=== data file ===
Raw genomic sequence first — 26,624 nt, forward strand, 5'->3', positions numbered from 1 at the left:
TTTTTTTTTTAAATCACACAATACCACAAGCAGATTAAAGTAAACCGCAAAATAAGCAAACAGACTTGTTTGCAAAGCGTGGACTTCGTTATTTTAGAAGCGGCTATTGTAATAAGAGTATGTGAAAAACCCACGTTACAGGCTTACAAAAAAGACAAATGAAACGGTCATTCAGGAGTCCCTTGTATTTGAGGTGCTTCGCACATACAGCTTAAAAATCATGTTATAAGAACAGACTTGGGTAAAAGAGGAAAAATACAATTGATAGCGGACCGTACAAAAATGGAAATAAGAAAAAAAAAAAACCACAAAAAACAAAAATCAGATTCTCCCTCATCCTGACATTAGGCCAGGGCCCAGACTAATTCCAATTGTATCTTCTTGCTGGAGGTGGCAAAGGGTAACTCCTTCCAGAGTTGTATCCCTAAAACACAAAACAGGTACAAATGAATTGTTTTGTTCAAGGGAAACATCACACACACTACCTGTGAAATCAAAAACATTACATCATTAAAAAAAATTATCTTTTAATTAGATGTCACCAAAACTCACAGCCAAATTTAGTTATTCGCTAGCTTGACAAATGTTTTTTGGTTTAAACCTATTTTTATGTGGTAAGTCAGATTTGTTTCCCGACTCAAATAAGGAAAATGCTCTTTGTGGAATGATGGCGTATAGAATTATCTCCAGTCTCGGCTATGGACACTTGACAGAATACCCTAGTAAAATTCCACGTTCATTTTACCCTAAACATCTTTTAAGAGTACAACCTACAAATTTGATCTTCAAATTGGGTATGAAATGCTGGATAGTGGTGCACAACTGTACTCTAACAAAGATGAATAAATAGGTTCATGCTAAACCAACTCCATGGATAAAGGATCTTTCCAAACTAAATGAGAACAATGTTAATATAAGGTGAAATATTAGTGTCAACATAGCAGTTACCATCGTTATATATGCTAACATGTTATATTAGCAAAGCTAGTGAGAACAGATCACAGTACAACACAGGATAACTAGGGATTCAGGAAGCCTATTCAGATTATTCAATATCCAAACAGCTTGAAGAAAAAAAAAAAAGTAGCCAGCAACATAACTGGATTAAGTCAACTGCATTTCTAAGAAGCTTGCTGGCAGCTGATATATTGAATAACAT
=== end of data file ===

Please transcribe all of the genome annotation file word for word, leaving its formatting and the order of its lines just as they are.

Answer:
Raw genomic sequence first — 26,624 nt, forward strand, 5'->3', positions numbered from 1 at the left:
TTTTTTTTTTAAATCACACAATACCACAAGCAGATTAAAGTAAACCGCAAAATAAGCAAACAGACTTGTTTGCAAAGCGTGGACTTCGTTATTTTAGAAGCGGCTATTGTAATAAGAGTATGTGAAAAACCCACGTTACAGGCTTACAAAAAAGACAAATGAAACGGTCATTCAGGAGTCCCTTGTATTTGAGGTGCTTCGCACATACAGCTTAAAAATCATGTTATAAGAACAGACTTGGGTAAAAGAGGAAAAATACAATTGATAGCGGACCGTACAAAAATGGAAATAAGAAAAAAAAAAAACCACAAAAAACAAAAATCAGATTCTCCCTCATCCTGACATTAGGCCAGGGCCCAGACTAATTCCAATTGTATCTTCTTGCTGGAGGTGGCAAAGGGTAACTCCTTCCAGAGTTGTATCCCTAAAACACAAAACAGGTACAAATGAATTGTTTTGTTCAAGGGAAACATCACACACACTACCTGTGAAATCAAAAACATTACATCATTAAAAAAAATTATCTTTTAATTAGATGTCACCAAAACTCACAGCCAAATTTAGTTATTCGCTAGCTTGACAAATGTTTTTTGGTTTAAACCTATTTTTATGTGGTAAGTCAGATTTGTTTCCCGACTCAAATAAGGAAAATGCTCTTTGTGGAATGATGGCGTATAGAATTATCTCCAGTCTCGGCTATGGACACTTGACAGAATACCCTAGTAAAATTCCACGTTCATTTTACCCTAAACATCTTTTAAGAGTACAACCTACAAATTTGATCTTCAAATTGGGTATGAAATGCTGGATAGTGGTGCACAACTGTACTCTAACAAAGATGAATAAATAGGTTCATGCTAAACCAACTCCATGGATAAAGGATCTTTCCAAACTAAATGAGAACAATGTTAATATAAGGTGAAATATTAGTGTCAACATAGCAGTTACCATCGTTATATATGCTAACATGTTATATTAGCAAAGCTAGTGAGAACAGATCACAGTACAACACAGGATAACTAGGGATTCAGGAAGCCTATTCAGATTATTCAATATCCAAACAGCTTGAAGAAAAAAAAAAAAGTAGCCAGCAACATAACTGGATTAAGTCAACTGCATTTCTAAGAAGCTTGCTGGCAGCTGATATATTGAATAACAT